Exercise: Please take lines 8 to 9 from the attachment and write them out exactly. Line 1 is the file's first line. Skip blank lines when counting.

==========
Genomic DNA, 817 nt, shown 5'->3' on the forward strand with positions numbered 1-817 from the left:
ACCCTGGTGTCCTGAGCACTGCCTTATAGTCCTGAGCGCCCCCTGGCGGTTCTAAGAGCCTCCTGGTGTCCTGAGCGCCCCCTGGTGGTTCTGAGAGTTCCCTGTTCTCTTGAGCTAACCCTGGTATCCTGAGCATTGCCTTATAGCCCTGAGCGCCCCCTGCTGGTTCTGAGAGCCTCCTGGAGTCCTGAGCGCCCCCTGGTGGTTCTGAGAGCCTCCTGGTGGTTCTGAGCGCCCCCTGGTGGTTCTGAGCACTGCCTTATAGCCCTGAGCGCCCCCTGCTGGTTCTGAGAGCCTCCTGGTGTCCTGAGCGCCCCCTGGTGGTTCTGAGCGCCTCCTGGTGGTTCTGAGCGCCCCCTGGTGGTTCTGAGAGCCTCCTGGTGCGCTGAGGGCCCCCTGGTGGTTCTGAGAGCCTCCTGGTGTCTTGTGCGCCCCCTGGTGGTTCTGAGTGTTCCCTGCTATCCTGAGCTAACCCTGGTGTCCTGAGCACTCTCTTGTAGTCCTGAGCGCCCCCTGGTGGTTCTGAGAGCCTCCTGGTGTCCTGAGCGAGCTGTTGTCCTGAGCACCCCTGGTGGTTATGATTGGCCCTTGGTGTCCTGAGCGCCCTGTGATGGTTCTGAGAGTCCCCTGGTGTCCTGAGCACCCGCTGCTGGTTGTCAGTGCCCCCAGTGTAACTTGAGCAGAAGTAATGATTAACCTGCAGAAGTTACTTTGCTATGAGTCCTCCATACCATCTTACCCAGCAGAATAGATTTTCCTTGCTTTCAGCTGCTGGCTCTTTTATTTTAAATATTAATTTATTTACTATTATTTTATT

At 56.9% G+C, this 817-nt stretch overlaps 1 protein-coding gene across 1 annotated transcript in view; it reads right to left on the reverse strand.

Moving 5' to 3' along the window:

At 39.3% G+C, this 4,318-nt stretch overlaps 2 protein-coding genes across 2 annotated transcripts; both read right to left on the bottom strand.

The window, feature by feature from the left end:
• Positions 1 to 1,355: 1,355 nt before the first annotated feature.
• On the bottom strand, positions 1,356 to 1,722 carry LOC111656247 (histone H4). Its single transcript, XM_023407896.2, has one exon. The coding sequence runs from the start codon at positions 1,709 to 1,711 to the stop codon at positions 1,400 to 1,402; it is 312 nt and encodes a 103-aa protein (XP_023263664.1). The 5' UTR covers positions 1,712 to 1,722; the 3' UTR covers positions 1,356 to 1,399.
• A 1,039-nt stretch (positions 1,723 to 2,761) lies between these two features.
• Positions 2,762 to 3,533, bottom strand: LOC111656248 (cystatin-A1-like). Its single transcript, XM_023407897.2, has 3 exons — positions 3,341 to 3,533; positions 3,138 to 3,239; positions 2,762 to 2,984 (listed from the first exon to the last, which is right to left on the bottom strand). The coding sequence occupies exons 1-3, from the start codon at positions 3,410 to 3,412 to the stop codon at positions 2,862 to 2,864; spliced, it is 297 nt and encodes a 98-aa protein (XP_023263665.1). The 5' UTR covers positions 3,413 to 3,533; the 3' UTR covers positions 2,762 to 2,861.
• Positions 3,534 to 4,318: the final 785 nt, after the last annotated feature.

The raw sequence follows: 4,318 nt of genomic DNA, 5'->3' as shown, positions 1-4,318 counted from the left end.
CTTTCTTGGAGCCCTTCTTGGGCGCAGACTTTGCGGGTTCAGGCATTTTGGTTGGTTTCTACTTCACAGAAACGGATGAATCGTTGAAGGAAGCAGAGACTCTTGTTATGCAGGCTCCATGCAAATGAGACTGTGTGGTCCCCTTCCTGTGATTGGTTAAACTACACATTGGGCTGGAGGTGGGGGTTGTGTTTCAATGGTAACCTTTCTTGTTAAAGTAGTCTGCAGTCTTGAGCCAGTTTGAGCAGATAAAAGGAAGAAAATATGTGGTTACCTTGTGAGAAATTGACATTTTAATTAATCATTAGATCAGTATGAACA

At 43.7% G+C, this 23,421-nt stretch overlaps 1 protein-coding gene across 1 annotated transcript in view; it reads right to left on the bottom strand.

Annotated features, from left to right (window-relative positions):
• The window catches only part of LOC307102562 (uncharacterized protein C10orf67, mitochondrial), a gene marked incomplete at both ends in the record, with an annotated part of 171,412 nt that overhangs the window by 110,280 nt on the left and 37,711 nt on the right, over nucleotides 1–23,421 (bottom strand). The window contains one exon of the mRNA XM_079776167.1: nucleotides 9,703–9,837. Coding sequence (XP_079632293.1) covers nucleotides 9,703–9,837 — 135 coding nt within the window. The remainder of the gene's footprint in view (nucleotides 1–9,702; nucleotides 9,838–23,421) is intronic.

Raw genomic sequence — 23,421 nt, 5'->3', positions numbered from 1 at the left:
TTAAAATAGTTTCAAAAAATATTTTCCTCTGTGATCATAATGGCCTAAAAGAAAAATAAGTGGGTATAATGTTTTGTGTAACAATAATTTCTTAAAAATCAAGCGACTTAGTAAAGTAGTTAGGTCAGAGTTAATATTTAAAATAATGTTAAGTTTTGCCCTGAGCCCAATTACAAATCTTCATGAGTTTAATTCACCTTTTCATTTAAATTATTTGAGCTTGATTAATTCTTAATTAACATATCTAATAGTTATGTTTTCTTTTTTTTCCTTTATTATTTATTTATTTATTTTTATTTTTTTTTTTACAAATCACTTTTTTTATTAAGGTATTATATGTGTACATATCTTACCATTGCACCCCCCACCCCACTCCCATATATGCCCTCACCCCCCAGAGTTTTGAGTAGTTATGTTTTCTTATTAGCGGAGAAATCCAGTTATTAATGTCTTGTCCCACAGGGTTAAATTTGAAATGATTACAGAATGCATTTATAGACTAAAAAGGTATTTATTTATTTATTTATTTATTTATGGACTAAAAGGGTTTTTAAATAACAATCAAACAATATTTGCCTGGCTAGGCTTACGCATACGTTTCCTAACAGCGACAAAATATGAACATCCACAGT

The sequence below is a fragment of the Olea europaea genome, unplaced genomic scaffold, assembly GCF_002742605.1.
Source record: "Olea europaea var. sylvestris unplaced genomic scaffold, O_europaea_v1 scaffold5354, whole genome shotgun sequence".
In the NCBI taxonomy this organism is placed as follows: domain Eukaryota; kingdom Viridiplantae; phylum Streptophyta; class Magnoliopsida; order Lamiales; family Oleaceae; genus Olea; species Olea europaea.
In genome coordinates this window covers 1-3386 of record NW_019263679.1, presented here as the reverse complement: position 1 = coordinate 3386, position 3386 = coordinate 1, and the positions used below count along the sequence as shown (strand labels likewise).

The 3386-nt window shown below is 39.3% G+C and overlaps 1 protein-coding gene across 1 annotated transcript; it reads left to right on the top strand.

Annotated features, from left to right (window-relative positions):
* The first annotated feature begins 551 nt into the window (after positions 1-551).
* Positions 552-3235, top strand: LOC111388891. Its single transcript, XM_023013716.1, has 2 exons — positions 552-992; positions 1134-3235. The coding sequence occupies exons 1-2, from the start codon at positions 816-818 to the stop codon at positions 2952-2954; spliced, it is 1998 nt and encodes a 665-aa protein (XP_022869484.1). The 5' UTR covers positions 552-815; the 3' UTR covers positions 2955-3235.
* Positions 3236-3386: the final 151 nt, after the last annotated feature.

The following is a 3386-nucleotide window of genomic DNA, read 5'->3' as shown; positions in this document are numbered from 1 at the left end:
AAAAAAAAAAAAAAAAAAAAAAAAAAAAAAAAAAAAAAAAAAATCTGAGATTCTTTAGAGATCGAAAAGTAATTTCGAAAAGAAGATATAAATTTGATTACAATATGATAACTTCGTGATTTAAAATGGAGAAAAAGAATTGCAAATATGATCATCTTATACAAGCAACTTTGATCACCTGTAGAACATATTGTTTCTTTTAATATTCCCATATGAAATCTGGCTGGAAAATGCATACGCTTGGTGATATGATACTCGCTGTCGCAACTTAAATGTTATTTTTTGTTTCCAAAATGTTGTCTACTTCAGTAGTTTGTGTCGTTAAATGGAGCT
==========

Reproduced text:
• On the bottom strand, positions 1,356 to 1,722 carry LOC111656247 (histone H4). Its single transcript, XM_023407896.2, has one exon. The coding sequence runs from the start codon at positions 1,709 to 1,711 to the stop codon at positions 1,400 to 1,402; it is 312 nt and encodes a 103-aa protein (XP_023263664.1). The 5' UTR covers positions 1,712 to 1,722; the 3' UTR covers positions 1,356 to 1,399.
• A 1,039-nt stretch (positions 1,723 to 2,761) lies between these two features.